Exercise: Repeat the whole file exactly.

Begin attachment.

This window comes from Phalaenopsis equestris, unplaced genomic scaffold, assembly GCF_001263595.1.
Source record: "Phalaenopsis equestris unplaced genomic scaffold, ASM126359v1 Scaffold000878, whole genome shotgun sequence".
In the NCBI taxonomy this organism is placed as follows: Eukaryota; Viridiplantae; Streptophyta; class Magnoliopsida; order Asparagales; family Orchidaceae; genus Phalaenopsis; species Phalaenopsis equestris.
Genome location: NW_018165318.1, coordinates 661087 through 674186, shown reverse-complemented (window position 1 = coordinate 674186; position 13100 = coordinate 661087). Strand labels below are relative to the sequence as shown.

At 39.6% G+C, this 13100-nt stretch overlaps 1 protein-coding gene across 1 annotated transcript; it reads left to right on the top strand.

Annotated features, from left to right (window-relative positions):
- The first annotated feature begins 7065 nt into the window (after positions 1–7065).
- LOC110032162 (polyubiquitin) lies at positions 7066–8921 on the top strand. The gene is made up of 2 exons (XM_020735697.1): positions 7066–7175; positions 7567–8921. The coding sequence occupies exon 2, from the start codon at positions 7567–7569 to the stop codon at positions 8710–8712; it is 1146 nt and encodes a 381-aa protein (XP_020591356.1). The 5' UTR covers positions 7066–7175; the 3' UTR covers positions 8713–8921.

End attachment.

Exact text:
This window comes from Phalaenopsis equestris, unplaced genomic scaffold, assembly GCF_001263595.1.
Source record: "Phalaenopsis equestris unplaced genomic scaffold, ASM126359v1 Scaffold000878, whole genome shotgun sequence".
In the NCBI taxonomy this organism is placed as follows: Eukaryota; Viridiplantae; Streptophyta; class Magnoliopsida; order Asparagales; family Orchidaceae; genus Phalaenopsis; species Phalaenopsis equestris.
Genome location: NW_018165318.1, coordinates 661087 through 674186, shown reverse-complemented (window position 1 = coordinate 674186; position 13100 = coordinate 661087). Strand labels below are relative to the sequence as shown.

At 39.6% G+C, this 13100-nt stretch overlaps 1 protein-coding gene across 1 annotated transcript; it reads left to right on the top strand.

Annotated features, from left to right (window-relative positions):
- The first annotated feature begins 7065 nt into the window (after positions 1–7065).
- LOC110032162 (polyubiquitin) lies at positions 7066–8921 on the top strand. The gene is made up of 2 exons (XM_020735697.1): positions 7066–7175; positions 7567–8921. The coding sequence occupies exon 2, from the start codon at positions 7567–7569 to the stop codon at positions 8710–8712; it is 1146 nt and encodes a 381-aa protein (XP_020591356.1). The 5' UTR covers positions 7066–7175; the 3' UTR covers positions 8713–8921.